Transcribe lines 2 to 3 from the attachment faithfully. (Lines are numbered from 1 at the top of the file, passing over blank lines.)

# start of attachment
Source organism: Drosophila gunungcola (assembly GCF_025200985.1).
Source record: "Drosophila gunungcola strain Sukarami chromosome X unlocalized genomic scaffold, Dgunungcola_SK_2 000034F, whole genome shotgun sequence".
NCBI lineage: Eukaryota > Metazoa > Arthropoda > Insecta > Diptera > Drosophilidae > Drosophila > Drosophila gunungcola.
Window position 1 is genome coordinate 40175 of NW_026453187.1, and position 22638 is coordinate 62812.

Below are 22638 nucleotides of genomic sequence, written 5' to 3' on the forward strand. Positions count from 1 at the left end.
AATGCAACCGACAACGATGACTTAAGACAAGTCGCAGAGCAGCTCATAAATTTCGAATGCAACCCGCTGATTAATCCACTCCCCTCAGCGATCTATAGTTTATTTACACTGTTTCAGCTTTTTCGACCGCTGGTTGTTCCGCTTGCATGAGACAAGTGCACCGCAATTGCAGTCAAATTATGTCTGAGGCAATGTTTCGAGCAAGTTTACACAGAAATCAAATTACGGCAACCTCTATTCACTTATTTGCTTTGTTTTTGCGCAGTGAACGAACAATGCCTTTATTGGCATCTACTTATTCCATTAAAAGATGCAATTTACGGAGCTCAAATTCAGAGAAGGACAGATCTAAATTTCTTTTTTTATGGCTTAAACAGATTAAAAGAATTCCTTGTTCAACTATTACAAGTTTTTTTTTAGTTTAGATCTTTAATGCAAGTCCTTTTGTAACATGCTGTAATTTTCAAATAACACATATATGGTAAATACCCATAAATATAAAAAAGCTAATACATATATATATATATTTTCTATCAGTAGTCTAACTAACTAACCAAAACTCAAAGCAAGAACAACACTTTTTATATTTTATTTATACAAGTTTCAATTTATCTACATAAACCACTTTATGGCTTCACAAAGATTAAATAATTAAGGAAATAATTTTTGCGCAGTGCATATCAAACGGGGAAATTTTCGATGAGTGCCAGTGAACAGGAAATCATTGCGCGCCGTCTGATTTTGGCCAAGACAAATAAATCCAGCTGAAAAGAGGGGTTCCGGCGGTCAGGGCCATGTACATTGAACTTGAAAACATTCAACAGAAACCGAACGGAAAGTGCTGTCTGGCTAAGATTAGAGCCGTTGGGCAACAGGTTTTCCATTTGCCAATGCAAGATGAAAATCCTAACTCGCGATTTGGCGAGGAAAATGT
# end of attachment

Source record: "Drosophila gunungcola strain Sukarami chromosome X unlocalized genomic scaffold, Dgunungcola_SK_2 000034F, whole genome shotgun sequence".
NCBI lineage: Eukaryota > Metazoa > Arthropoda > Insecta > Diptera > Drosophilidae > Drosophila > Drosophila gunungcola.